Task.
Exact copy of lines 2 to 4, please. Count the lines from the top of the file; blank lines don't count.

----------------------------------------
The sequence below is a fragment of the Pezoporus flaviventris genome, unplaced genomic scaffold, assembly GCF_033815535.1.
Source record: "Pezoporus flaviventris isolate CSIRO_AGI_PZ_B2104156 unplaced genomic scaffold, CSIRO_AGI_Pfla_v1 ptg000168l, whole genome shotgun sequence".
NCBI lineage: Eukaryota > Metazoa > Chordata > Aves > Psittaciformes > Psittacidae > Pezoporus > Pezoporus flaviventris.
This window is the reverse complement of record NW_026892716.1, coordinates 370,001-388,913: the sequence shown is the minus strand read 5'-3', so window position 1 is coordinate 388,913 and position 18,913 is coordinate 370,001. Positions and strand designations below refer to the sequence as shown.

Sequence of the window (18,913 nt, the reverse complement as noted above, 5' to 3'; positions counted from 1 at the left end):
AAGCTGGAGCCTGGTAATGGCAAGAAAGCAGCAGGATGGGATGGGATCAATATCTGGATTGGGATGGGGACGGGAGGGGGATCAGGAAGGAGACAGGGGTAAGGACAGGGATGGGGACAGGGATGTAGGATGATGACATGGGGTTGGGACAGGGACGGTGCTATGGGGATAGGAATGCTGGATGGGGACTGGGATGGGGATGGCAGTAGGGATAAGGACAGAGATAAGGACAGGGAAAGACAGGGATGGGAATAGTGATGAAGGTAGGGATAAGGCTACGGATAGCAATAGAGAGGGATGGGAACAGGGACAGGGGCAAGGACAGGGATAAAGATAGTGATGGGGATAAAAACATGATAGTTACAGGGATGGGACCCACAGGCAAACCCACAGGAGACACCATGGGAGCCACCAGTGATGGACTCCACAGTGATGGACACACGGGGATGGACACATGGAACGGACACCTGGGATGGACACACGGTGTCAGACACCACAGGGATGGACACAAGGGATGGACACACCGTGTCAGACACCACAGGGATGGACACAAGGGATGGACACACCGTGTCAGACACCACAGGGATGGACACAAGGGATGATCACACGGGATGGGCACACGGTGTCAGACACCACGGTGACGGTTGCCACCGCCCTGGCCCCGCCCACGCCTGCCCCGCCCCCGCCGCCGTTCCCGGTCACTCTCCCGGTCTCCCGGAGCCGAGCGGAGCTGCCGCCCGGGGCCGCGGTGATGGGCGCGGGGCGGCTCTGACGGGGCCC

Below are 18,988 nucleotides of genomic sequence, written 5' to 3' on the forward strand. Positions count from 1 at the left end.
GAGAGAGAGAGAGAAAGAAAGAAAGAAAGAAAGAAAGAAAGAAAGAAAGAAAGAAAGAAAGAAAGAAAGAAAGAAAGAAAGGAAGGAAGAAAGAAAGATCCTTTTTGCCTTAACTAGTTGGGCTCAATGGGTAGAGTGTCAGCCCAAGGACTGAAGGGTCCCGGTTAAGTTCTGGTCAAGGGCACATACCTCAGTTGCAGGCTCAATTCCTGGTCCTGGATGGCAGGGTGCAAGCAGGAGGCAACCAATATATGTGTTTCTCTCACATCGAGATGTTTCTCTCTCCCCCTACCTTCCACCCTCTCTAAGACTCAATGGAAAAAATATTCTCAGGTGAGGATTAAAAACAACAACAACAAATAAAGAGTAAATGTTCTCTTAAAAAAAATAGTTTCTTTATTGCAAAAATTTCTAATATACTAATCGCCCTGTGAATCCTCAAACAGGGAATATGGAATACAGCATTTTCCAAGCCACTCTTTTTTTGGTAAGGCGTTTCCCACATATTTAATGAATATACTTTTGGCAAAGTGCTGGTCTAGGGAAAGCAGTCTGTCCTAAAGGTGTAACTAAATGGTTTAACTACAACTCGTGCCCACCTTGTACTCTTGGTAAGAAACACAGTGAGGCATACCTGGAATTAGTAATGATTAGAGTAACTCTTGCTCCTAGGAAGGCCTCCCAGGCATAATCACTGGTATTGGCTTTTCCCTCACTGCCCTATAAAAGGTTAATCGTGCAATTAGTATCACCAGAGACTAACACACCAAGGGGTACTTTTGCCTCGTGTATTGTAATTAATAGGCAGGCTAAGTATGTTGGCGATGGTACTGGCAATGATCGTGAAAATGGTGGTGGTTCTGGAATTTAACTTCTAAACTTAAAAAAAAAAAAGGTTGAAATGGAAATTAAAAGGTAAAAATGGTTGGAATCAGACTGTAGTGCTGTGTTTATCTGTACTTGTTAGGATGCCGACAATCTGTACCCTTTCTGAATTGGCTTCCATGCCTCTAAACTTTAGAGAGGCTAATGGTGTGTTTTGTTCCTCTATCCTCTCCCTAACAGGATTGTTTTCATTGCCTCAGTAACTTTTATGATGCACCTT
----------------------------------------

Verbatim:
Source record: "Pezoporus flaviventris isolate CSIRO_AGI_PZ_B2104156 unplaced genomic scaffold, CSIRO_AGI_Pfla_v1 ptg000168l, whole genome shotgun sequence".
NCBI lineage: Eukaryota > Metazoa > Chordata > Aves > Psittaciformes > Psittacidae > Pezoporus > Pezoporus flaviventris.
This window is the reverse complement of record NW_026892716.1, coordinates 370,001-388,913: the sequence shown is the minus strand read 5'-3', so window position 1 is coordinate 388,913 and position 18,913 is coordinate 370,001. Positions and strand designations below refer to the sequence as shown.